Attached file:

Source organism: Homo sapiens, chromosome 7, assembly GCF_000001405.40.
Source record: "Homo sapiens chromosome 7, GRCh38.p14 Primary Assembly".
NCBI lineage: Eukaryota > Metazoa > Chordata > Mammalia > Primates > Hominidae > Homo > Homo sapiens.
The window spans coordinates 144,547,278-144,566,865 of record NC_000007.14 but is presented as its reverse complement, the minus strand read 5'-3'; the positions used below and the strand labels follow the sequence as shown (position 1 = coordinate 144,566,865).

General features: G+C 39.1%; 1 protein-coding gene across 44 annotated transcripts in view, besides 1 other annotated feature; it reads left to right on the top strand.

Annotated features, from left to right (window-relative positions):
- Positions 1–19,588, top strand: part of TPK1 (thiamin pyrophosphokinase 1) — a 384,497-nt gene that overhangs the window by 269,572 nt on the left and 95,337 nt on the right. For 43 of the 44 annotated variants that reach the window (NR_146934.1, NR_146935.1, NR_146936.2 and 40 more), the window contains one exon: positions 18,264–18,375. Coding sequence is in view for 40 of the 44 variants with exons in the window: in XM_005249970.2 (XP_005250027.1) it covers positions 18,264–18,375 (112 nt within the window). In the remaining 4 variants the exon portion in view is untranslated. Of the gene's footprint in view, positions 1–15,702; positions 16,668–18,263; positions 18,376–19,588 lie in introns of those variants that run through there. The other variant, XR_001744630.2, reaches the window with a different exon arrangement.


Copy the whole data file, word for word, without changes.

Source organism: Homo sapiens, chromosome 7, assembly GCF_000001405.40.
Source record: "Homo sapiens chromosome 7, GRCh38.p14 Primary Assembly".
NCBI lineage: Eukaryota > Metazoa > Chordata > Mammalia > Primates > Hominidae > Homo > Homo sapiens.
The window spans coordinates 144,547,278-144,566,865 of record NC_000007.14 but is presented as its reverse complement, the minus strand read 5'-3'; the positions used below and the strand labels follow the sequence as shown (position 1 = coordinate 144,566,865).

General features: G+C 39.1%; 1 protein-coding gene across 44 annotated transcripts in view, besides 1 other annotated feature; it reads left to right on the top strand.

Annotated features, from left to right (window-relative positions):
- Positions 1–19,588, top strand: part of TPK1 (thiamin pyrophosphokinase 1) — a 384,497-nt gene that overhangs the window by 269,572 nt on the left and 95,337 nt on the right. For 43 of the 44 annotated variants that reach the window (NR_146934.1, NR_146935.1, NR_146936.2 and 40 more), the window contains one exon: positions 18,264–18,375. Coding sequence is in view for 40 of the 44 variants with exons in the window: in XM_005249970.2 (XP_005250027.1) it covers positions 18,264–18,375 (112 nt within the window). In the remaining 4 variants the exon portion in view is untranslated. Of the gene's footprint in view, positions 1–15,702; positions 16,668–18,263; positions 18,376–19,588 lie in introns of those variants that run through there. The other variant, XR_001744630.2, reaches the window with a different exon arrangement.